And, it was like the first day of creation all over again, when the Spirit of God first blew like a wind over the chaos of our un-made world, and God spoke and brought the cosmos into being, and it was very good. The winds of Pentecost also blew a whole new world into the lives of the gathered, changing the chaos and corruption of their world, by empowering them to speak about this new day!
It wasn’t easy, and not as neat and well organized as this one story in Acts, if you go on and finish the whole book. The conflict of, Jews and Christian Jews, will continue to play out, as the community grows and splits apart, as brothers and sisters and families are empowered and divided, in following the one called Messiah, or not. Not all were baptized that day. Not all embraced change. But those who did continued to support one another in prayer and praise, with word and the breaking of the bread, and works of love in the world.
We see that in our church today too. Not all can see the vision or endure change. Some will split off, and go a different way. And we all go through the stages of grief: anger, denial, depression and acceptance, and maybe a few more! In our church nearly two years ago, when the policy changes and Human Sexuality Social Statement were ratified in the ELCA, there was anger by those who could not abide change, there was denial that change was coming, by others, and a mix of anger, denial and depression when congregations began voting to leave the ELCA. And now, we are working our way towards acceptance and the work of transformation. Some of us are ready to grow into the new church God is calling us to. And there are 1,000’s outside the ELCA who are, and will be, receptive to the prophetic word of God we share. We who stay, continue to listen for, and follow our vision, and we grieve the loss of even one sheep from the fold. But the church continues under the guidance of the Holy Spirit, and She sharpens our vision and our dreams for tomorrow.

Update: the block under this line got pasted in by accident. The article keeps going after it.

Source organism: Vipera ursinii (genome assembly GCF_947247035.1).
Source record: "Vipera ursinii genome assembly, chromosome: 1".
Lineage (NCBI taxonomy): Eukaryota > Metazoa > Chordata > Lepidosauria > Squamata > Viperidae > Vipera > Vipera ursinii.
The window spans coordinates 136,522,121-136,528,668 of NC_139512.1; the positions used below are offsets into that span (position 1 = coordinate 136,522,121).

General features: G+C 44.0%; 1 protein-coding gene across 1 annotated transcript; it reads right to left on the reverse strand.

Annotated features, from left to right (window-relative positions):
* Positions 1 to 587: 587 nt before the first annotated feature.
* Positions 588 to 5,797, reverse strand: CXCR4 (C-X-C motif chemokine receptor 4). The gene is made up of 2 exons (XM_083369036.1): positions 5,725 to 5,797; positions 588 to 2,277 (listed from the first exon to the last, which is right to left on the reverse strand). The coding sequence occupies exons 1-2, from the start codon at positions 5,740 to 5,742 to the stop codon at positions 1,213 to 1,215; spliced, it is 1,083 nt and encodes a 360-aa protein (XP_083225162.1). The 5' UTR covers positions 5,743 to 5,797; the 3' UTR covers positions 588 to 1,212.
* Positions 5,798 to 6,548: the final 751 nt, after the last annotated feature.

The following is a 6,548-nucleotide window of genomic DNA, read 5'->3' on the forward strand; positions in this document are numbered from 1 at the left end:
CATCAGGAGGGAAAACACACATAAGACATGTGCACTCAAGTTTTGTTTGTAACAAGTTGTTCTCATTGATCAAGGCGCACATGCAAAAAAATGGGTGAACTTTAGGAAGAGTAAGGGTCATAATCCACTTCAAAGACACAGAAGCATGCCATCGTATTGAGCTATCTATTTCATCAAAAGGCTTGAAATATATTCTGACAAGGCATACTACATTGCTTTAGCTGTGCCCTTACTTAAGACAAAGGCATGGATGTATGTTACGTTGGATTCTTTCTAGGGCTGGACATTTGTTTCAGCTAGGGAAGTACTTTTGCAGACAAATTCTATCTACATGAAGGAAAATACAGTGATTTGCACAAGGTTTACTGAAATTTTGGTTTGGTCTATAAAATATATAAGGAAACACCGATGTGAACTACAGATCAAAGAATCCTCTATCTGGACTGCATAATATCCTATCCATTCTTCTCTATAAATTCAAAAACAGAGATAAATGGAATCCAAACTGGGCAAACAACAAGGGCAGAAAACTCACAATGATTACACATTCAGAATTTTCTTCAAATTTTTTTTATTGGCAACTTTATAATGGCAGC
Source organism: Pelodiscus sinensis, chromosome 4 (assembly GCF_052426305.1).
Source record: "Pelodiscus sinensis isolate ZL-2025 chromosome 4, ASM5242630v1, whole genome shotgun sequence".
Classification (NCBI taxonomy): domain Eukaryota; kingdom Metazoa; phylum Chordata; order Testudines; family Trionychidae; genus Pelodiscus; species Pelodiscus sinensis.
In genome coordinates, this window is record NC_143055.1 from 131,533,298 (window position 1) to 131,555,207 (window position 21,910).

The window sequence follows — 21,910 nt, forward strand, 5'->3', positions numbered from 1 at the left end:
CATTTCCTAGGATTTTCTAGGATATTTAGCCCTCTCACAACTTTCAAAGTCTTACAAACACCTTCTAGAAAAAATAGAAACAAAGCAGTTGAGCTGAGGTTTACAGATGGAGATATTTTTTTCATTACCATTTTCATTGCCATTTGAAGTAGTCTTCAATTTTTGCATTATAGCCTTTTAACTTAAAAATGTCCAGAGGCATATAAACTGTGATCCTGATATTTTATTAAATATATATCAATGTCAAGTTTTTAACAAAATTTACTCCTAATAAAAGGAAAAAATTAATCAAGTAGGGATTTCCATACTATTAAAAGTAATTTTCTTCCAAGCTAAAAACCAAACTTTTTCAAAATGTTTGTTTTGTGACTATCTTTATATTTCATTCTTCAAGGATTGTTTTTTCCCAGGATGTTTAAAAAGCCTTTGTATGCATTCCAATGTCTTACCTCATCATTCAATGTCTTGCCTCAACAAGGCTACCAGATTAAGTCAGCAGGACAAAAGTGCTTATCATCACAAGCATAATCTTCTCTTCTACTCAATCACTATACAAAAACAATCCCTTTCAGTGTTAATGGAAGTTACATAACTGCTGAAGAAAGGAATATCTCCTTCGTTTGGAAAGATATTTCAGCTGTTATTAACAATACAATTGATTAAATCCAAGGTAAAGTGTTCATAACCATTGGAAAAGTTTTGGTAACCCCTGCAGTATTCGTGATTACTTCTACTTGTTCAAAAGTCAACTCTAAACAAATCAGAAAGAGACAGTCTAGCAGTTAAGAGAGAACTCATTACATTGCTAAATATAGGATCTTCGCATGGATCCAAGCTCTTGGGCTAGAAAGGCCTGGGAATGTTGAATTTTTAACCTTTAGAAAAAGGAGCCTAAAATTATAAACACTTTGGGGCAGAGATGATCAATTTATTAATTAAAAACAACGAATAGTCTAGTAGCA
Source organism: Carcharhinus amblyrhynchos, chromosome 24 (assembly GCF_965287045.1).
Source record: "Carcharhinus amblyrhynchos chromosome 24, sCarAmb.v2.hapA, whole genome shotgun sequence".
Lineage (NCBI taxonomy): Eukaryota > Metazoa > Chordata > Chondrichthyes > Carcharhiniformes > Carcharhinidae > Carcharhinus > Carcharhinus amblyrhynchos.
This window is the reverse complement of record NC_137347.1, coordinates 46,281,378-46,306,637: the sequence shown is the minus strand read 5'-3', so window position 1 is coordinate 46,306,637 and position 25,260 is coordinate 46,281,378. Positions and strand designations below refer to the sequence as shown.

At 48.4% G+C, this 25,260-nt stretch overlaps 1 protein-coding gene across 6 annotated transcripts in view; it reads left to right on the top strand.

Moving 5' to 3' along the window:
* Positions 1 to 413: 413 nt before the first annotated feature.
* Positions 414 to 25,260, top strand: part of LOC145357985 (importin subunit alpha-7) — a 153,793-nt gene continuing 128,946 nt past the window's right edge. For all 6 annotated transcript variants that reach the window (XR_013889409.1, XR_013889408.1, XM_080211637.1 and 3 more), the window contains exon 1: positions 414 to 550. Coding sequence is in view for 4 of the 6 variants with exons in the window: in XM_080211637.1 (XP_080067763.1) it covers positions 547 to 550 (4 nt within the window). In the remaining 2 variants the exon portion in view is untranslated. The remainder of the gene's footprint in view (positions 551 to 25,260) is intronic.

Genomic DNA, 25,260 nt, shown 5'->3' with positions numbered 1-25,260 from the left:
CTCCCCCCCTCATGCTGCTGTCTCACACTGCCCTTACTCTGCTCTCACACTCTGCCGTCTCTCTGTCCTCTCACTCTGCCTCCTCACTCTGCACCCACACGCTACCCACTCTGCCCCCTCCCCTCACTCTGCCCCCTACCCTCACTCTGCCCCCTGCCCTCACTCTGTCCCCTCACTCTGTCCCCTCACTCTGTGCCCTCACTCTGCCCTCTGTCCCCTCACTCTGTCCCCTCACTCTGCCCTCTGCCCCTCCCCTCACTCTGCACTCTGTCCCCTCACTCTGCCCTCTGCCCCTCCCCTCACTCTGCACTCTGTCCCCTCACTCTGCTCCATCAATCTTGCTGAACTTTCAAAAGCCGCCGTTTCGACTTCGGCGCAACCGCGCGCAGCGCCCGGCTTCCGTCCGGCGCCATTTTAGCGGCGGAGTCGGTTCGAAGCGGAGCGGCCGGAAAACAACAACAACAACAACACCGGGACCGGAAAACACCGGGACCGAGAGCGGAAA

Jesus was a kind of Flash Mob action too, when he appeared to the disciples “when it was evening on that day, the first day of the week, and the doors of the house where they had met were locked,” for they were afraid. “But Jesus came,” to them out of no where “and stood among them and said, ‘Peace be with you’.” And he breathed on them and gave them the Holy Spirit and her power to forgive and reconcile and be church, and disappeared just as quickly.
Pentecost Day in Jerusalem 2,000 years ago, was perhaps the original Flash Mob, except they didn’t disperse quickly! We, the church, the people of God, are still here, putting our lives on the line. We intentionally don’t disperse, but remain, to be filled with the Holy Spirit, receive the breath of Jesus, and be empowered for our service out there in the world, and in our lives everyday.